Mugs, press-molded porcelain, slip-cast inclusions, fired to cone 6 in reduction, 2018.

Many professions refer to their vocation as a practice. Artists have studio practices. Surgeons are medical practitioners. We’ve all heard the adage “practice makes perfect,” and anyone working with clay certainly knows the truth in it. But practice refers to both building skill and using skill. When a surgeon cuts open a patient, we hope they are not practicing to make perfect—accepting failure with an “if at first you don’t succeed” nonchalance. Charles Limb starts his TED Talk, “Your Brain on Improv,” by saying “I am a surgeon . . . and I’ve never had a patient tell me ‘I really want you to be creative during surgery.’” Practice here means skilled execution, being able to mostly anticipate outcomes, and deliver through well-honed proficiency and a deep knowledge of one’s craft. Practice is problem solving, and having the tools to do it.

We talk about problem solving in the studio all the time, it is the lifeblood of any good how-to article. However, we rarely discuss problem finding, a term I first encountered in Richard Sennett’s book, The Craftsman. Artists need to be able to find problems before they can solve problems. Problem solving focuses on the end product; following steps that result in the desired outcome. The process is a means to a desired end, in service of the result. But problem finding—how we embrace the problems inherent in making and ask how they dynamically impact outcomes—flips this thinking. By allowing new problems to occur to us, and actively following their lead, the end result, our work, is destined to change.

1 Students with their finished provotype assignments. From left to right: Gabzy Rinker, Becca Low, Spencer Dewey, and Julie Schmitt. Photo: Steven Casanova.

Identifying the Goal

Identifying the goal, whether finding new problems or chasing solutions, is important in my practice. Take reading, for example. As an academic, I read in many different capacities: graduate thesis papers and students’ artist statements, craft theory that supports the assignments I give, art history that informs my studio work, and pulpy science fiction when my brain needs a break. The activity of reading is the same in all these examples, but the intention, goal, and outcomes differ greatly. I find it helpful to identify my goal when picking up a new book or article: am I reading critically or just for fun? Identifying that I am reading for content sets up a careful scrutiny, and makes me reach for my highlighter without thinking. Identifying that I’m reading for pleasure lets me off the hook when I zone out, my eyes following the text while my brain wanders elsewhere. Identifying the goal matters.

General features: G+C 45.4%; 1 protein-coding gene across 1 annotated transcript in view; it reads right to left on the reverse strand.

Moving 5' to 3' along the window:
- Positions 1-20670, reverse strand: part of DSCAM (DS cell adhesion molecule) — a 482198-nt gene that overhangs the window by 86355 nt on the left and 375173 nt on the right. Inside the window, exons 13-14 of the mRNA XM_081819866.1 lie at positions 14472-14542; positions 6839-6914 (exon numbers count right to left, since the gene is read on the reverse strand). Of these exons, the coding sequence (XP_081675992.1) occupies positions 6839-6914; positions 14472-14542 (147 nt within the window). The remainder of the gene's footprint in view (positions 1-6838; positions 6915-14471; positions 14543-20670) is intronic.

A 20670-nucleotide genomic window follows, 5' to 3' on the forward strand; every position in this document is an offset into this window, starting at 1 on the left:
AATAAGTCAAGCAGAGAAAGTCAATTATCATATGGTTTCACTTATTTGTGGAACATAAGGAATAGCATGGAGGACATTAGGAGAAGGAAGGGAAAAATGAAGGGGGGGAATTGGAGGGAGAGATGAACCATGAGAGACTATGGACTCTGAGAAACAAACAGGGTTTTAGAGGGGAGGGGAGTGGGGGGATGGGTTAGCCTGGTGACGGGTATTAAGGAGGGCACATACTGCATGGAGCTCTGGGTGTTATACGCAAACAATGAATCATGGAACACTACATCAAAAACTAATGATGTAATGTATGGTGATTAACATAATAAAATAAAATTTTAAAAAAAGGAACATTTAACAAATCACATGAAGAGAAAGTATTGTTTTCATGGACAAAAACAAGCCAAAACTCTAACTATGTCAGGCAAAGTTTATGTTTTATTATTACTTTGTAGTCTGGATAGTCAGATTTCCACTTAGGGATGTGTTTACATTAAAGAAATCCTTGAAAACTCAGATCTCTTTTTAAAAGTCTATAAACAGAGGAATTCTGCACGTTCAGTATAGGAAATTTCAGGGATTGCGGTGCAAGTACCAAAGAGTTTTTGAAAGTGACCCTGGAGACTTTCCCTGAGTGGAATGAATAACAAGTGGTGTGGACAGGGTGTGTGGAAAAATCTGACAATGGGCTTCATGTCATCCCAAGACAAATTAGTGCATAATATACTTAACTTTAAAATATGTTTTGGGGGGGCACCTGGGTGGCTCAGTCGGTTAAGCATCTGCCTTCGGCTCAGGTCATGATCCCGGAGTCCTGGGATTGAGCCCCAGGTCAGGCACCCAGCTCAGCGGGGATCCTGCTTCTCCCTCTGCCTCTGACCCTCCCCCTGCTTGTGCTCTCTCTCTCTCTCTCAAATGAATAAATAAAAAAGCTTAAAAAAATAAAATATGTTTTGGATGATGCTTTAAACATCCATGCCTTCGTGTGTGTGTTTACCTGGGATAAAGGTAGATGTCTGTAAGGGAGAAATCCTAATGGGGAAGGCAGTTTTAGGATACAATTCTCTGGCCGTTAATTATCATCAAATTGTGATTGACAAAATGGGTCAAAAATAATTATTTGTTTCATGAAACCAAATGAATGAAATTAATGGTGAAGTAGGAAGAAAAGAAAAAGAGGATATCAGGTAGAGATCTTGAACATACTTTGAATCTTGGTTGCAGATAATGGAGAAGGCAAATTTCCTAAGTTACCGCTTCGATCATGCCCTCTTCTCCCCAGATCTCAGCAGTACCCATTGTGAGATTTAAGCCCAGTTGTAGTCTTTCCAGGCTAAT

I apply this same thinking to my studio time. I actively identify what my goal is that day, not in terms of numbers or output, but in terms of how I focus my efforts. There are days for practice (careful execution of skill) and days for research (problem finding with outcomes unknown). When gallery deadlines loom, I need to practice; to be able to anticipate outcomes and know that the work will fulfill the obligation and be saleable. But when I’m feeling stuck or bored, and need to find some new problems, designating a studio day toward research and removing the pressure of production helps. On research days, I expect failure, welcome it in fact! My success is measured not in sellable objects, but in knowledge gained, risks taken, and progress promised in future work. There is no need to fear failure or wasting time on these days, as both failure and lost time are integral to and inseparable from learning.

2 Sketches show development of forms through the “what if” prompt. 3 Greenware pouring pots, made by collaging and improvising compositions.


Prototype has many definitions, dependent on the industry. I typically think of it as a realized mock-up, with enough fruition to reveal the process and problems in making a new object. Every artist has their own unique relationship with the prototype. But what about provotyping? Provotype finds its root in the word provoke, and in design industries, it refers to a prototype that provokes a challenge to the status quo. It is a prototype for problem finding, not problem solving. Prototyping helps us solve technical and design issues in our practice, provotyping helps us find new problems and previously unimagined new outcomes.

Much to my students’ dismay, I force them to provotype from time-to-time with in-class exercises. After a class period spent throwing whatever forms they choose, I inspect the work. Not for a critique, but looking for the right place to cut. With a wire cutter, I slice their hard-earned pots in two, sometimes down the middle, sometimes askew. They are then charged with marrying the disparate parts to make new vessels. The resulting pots are provotypes, intended to challenge expectations of form, object, and utility. There is no way for my students to anticipate and plan for this challenge, no way to follow a pre-determined goal.

4 A. Blair Clemo cutting student Gabzy Rinker’s pots into two pieces. Photo: Samuel Brown.